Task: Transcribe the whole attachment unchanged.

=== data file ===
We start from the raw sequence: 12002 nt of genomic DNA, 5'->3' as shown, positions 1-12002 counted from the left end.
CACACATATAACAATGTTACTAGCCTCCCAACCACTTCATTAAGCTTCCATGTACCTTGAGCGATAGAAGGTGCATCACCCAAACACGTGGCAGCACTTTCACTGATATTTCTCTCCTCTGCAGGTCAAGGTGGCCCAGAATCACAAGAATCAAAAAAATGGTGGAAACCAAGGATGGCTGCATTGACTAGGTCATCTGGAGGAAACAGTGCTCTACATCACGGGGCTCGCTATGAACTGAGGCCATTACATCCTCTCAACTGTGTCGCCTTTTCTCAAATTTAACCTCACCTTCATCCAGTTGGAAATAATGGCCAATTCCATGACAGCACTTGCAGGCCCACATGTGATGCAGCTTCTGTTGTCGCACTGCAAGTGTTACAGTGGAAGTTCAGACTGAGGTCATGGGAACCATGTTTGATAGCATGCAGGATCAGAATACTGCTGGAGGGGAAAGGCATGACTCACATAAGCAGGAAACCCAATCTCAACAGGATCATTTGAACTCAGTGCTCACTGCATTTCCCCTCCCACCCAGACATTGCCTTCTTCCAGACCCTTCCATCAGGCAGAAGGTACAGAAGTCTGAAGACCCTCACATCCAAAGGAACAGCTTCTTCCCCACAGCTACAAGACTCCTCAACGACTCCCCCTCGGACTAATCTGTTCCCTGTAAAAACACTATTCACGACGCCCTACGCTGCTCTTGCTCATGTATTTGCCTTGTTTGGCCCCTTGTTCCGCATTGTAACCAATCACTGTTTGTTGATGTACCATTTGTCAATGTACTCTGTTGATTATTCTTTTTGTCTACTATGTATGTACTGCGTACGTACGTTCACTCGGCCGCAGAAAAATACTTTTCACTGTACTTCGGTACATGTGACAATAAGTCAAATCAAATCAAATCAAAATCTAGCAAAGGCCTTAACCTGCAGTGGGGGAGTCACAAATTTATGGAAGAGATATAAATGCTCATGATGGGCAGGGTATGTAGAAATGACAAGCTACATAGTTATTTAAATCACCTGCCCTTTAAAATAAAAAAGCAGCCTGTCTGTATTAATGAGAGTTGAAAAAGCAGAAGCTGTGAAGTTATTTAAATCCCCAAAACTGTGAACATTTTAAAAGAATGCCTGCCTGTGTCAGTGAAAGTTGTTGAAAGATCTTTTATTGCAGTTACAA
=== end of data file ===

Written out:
We start from the raw sequence: 12002 nt of genomic DNA, 5'->3' as shown, positions 1-12002 counted from the left end.
CACACATATAACAATGTTACTAGCCTCCCAACCACTTCATTAAGCTTCCATGTACCTTGAGCGATAGAAGGTGCATCACCCAAACACGTGGCAGCACTTTCACTGATATTTCTCTCCTCTGCAGGTCAAGGTGGCCCAGAATCACAAGAATCAAAAAAATGGTGGAAACCAAGGATGGCTGCATTGACTAGGTCATCTGGAGGAAACAGTGCTCTACATCACGGGGCTCGCTATGAACTGAGGCCATTACATCCTCTCAACTGTGTCGCCTTTTCTCAAATTTAACCTCACCTTCATCCAGTTGGAAATAATGGCCAATTCCATGACAGCACTTGCAGGCCCACATGTGATGCAGCTTCTGTTGTCGCACTGCAAGTGTTACAGTGGAAGTTCAGACTGAGGTCATGGGAACCATGTTTGATAGCATGCAGGATCAGAATACTGCTGGAGGGGAAAGGCATGACTCACATAAGCAGGAAACCCAATCTCAACAGGATCATTTGAACTCAGTGCTCACTGCATTTCCCCTCCCACCCAGACATTGCCTTCTTCCAGACCCTTCCATCAGGCAGAAGGTACAGAAGTCTGAAGACCCTCACATCCAAAGGAACAGCTTCTTCCCCACAGCTACAAGACTCCTCAACGACTCCCCCTCGGACTAATCTGTTCCCTGTAAAAACACTATTCACGACGCCCTACGCTGCTCTTGCTCATGTATTTGCCTTGTTTGGCCCCTTGTTCCGCATTGTAACCAATCACTGTTTGTTGATGTACCATTTGTCAATGTACTCTGTTGATTATTCTTTTTGTCTACTATGTATGTACTGCGTACGTACGTTCACTCGGCCGCAGAAAAATACTTTTCACTGTACTTCGGTACATGTGACAATAAGTCAAATCAAATCAAATCAAAATCTAGCAAAGGCCTTAACCTGCAGTGGGGGAGTCACAAATTTATGGAAGAGATATAAATGCTCATGATGGGCAGGGTATGTAGAAATGACAAGCTACATAGTTATTTAAATCACCTGCCCTTTAAAATAAAAAAGCAGCCTGTCTGTATTAATGAGAGTTGAAAAAGCAGAAGCTGTGAAGTTATTTAAATCCCCAAAACTGTGAACATTTTAAAAGAATGCCTGCCTGTGTCAGTGAAAGTTGTTGAAAGATCTTTTATTGCAGTTACAA